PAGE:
Travel both within and outside the United States around the time of March 13 had also been jeopardized. AP Human Geography teacher Kent Bailey had been overseas during the  annual trip to Hungary with his students when Covid-19 became a threat to their safety.

“Up and until the day we left, I wasn’t sure if the trip was going to get canceled or not. We heard about things going on in China, and then of course it was Italy and right before we left cases started popping up in the United States. At that point, Hungary had zero cases so they just let us go,” Bailey said. “I emailed the parents and told them ‘I guess we are good,’ so we all went to Dulles and got on the airplane, but we had hand sanitizer and all that stuff, just predictive.”

After arriving at the student exchange in Debrecen, Hungary that Bailey taught at in previous years,  Covid-19 slowly began to unravel the trip.

“I was really uneducated on the  dangerous virus that was spreading across the globe and I didn’t realize my whole life along with everyone else’s was about to change.”

“That day, they asked that we not bring the students to the school because we were coming from the United States and there were cases in the United States. Saying teachers could come to the school, but asking students to stay with their host families,” Bailey said.

In Budapest, the students on the trip were supposed to participate in a Model UN conference. However, the conference was later canceled due to a Covid-19 case near the high school.  Bailey and his colleague from Hungary quickly had to make new plans. Unexpectedly, a parent chaperon who had been on the trip also had connections with the U.S. State Department, and shared the rumor with Bailey that they are thinking of bringing people home. 

“Mind you, all of this is going on and I am trying to lead tours through Budapest with a group of 15 to 17 kids,” Bailey said. “ During this whole time we are on the field trip, I am also calling the embassy just to get updates. It was very stressful.”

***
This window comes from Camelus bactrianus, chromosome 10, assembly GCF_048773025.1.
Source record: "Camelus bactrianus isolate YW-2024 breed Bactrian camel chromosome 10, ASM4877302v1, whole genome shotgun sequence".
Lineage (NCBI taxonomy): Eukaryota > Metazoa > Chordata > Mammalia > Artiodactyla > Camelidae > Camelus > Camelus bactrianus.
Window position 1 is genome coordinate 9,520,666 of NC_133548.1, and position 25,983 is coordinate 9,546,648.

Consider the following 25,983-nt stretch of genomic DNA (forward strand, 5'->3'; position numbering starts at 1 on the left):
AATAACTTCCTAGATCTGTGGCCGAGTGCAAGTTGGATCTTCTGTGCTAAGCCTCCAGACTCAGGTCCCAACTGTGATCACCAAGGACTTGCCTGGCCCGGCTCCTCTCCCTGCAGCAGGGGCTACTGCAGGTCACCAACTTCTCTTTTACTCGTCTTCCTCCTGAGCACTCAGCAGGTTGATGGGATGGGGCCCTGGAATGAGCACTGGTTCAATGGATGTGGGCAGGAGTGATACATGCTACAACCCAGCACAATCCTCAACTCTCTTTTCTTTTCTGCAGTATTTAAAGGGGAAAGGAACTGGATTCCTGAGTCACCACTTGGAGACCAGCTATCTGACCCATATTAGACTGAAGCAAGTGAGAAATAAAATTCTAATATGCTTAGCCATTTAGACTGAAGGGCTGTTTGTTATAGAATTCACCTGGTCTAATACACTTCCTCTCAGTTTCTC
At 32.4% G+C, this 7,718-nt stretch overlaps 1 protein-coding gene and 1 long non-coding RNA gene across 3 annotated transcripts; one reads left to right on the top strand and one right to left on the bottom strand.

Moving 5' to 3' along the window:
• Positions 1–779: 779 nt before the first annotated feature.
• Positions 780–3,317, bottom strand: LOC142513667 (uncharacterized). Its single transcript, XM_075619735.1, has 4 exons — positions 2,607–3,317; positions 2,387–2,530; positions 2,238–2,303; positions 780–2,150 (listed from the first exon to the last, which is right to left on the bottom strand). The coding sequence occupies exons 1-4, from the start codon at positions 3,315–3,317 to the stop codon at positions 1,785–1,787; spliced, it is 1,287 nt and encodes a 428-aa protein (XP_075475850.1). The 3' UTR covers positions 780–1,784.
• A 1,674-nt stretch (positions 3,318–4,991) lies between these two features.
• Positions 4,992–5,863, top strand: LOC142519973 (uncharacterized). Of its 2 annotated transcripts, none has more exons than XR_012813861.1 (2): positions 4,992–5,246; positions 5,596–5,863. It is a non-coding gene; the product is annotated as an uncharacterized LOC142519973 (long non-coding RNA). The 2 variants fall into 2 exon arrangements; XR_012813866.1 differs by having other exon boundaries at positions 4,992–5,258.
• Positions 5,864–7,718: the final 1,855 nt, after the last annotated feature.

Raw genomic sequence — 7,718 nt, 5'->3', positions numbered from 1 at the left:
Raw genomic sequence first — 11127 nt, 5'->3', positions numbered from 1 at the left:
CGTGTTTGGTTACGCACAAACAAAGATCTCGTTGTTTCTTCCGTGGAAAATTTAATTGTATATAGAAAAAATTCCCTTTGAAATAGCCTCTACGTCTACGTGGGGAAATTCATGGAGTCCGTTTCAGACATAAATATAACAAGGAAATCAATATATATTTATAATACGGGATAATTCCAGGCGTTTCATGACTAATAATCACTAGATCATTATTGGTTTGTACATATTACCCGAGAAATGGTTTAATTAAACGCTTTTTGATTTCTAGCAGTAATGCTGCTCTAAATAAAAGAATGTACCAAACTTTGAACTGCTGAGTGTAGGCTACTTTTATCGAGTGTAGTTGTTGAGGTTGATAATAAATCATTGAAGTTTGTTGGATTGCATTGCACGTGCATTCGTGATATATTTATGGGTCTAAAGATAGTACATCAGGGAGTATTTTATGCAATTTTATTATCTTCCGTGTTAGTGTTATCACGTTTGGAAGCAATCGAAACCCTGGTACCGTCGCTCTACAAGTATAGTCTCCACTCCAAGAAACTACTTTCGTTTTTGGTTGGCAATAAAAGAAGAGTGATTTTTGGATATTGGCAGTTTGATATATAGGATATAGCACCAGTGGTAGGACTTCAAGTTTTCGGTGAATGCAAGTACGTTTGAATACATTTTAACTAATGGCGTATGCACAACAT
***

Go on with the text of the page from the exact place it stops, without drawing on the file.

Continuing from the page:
The parent chaperon was able to notify Bailey that the State Department was mandating that all non-essential personnel return to the U.S.

“Because of that one day notice, I was able to change our flight, contact all the parents, tell the kids that we were going home early,” Bailey says. “The next day, President Trump said closing the borders, and if you don’t come home here, you are going to have to be rerouted through select airports. And Dulles wasn’t one of those airports. So luckily I had this parent along who had these connections.”

At the airport in either Munich or Frankfurt, Bailey encountered a moment where all of his students might not have been able to return to the U.S.

“We were sitting in the airport and people from West Potenza were coming around and questioning people. Asking what they had been doing, if they had symptoms or anything like that,” Bailey said. “So I am thinking they are going to pull one of my students and they aren’t going to be able to go home.”

Everyone who attended the trip was safely allowed to board the plans without interference